Biodynamic Massage for Health

Biodynamic massage takes as its starting point the relationship between repressed emotions/energy and physical health.

The key difference between biodynamic massage and other massage therapies is, I think, attunement. Biodynamic massage is very much contact-led and therapists, although they have a number of techniques at the ready, will aim to meet you through touch, to contact the person, not just the body. In a sense you could experience biodynamic massage as a half-way house between psychotherapy and massage, although it can also be used as a restorative and energising form of complementary therapy.

Biodynamic massage is very responsive if you feel there might be an emotional component or trigger to your condition: Menstrual, menopausal symptoms respond well. Muscular problems, digestive problems, IBS, migraines, auto-immune conditions, post-operative recovery, cancer, end-of-life all require a personalised and attuned response. Psychologically-based conditions such as anxiety and depression, grief, insomnia and constant tiredness, are also its natural territory.

Of course you don’t have to be ill to benefit from biodynamic massage! Needing a boost, a return to energy and health, are excellent reasons for coming for a massage.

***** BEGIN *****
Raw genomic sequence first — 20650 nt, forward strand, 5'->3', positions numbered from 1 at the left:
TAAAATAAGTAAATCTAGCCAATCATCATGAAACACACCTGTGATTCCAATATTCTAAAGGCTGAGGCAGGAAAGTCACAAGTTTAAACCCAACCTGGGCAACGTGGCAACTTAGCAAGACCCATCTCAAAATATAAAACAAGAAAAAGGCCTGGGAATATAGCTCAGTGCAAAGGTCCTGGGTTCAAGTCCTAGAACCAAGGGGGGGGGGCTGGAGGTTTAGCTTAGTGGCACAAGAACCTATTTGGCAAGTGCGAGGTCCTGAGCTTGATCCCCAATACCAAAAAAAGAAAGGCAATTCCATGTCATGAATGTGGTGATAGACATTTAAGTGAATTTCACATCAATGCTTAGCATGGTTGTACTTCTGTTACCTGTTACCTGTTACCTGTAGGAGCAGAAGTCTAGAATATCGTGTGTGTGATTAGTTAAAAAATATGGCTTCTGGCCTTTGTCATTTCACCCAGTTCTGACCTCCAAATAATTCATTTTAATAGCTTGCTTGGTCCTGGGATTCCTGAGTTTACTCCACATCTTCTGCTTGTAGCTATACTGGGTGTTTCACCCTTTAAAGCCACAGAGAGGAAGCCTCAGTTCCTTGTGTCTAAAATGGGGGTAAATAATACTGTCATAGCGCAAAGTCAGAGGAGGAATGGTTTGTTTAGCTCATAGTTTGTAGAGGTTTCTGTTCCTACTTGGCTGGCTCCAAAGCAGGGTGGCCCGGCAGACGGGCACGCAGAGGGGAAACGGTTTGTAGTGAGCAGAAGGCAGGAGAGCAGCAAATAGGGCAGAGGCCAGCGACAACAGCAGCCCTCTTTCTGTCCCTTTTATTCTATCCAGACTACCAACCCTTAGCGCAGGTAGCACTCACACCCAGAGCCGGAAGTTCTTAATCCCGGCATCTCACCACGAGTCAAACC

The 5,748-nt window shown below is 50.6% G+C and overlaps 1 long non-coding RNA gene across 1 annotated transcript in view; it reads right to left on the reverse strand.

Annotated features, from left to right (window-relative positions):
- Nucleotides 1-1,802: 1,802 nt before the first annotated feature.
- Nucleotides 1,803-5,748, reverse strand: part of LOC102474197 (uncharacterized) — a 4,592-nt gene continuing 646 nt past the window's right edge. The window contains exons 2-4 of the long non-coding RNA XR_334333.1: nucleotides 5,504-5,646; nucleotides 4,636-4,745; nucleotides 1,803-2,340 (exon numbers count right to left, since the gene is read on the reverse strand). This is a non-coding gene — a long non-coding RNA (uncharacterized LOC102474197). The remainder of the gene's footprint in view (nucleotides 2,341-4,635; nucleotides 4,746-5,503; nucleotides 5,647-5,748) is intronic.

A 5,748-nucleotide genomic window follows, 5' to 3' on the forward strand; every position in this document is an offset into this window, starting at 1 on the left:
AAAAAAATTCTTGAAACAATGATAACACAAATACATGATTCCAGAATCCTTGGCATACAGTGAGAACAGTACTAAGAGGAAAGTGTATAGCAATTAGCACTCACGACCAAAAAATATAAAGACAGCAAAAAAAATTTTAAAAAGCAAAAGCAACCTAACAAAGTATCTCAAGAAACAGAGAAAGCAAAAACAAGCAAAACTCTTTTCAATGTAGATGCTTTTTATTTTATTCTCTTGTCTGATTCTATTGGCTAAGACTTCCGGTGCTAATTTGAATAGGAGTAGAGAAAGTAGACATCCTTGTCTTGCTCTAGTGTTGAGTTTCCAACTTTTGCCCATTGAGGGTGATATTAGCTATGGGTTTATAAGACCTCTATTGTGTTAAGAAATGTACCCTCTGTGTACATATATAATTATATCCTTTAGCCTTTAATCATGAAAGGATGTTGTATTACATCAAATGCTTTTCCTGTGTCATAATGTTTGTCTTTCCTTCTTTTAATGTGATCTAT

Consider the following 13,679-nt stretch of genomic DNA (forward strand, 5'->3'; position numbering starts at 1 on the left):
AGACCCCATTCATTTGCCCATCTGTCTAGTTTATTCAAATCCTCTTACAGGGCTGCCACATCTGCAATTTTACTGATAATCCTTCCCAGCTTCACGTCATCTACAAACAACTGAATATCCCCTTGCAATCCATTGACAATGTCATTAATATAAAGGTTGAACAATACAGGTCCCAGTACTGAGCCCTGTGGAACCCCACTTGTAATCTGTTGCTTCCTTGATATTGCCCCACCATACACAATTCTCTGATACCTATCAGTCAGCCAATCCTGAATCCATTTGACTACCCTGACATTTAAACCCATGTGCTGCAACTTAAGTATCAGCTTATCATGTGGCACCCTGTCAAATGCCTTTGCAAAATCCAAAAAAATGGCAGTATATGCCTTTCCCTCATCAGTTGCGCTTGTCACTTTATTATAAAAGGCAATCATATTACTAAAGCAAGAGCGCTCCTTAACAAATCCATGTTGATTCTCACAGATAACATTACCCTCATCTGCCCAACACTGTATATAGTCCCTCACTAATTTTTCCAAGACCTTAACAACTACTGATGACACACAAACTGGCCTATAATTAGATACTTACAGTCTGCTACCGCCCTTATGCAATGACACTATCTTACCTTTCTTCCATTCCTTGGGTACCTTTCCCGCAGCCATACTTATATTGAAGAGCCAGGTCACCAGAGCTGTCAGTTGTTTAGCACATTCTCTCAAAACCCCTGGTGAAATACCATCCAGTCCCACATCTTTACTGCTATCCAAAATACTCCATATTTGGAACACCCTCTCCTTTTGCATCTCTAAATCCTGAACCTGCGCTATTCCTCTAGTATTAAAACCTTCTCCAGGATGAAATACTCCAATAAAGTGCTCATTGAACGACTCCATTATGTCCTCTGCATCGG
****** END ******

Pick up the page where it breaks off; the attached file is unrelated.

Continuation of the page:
How else can it help?

As well as responding to particular physical symptoms, biodynamic massage can help people feel more like themselves, to deepen and enliven the sense of self we make contact with within our own bodies. So much of the time we lose our sense of embodiment – just how it feels to really be in contact with our legs, for example, and when we do we really do feel ‘reached’ in these places through therapeutic touch, we are surprised how fundamentally differently we come to ‘know’ ourselves.

What is happening?

Biodynamic massage works with the autonomic nervous system – the part of the nervous system that affects functioning such as heart-rate, breathing, hormonal activity and digestion. It has two branches: the sympathetic branch which comes into play when we are with an upward charge of activity, and the parasympathetic branch, for when we are in a relaxing,  winding down phase. We have a tendency to override these natural mechanisms with stress-induced adaptations in order to cope with daily pressures. These autonomic responses can become fixed but through massage a client can start to ‘feel’ how to do things differently: to slow down, to pause and to allow the body to recharge at its own pace. Gradually new neural pathways can be created, the body learns healthier responses and the older defensive coping mechanisms can start to lose their grip.

In biodynamic massage we often use a stethoscope, placed on the client’s abdomen, in order to tune into the autonomic nervous system through the sounds of the peristaltic movements in the gut.

What benefits will I feel?

Many people report a release of tension, worry or blocked feelings as a result of a session, or a series of massage sessions. Relief from chronic physical symptoms such as headaches, pain and stiffness can be another outcome. Over the longer term, we hope you may become more balanced emotionally, discover a greater ability to ‘go with the flow’, have more capacity to value and trust your own body as well as an  increased energy and zest for life.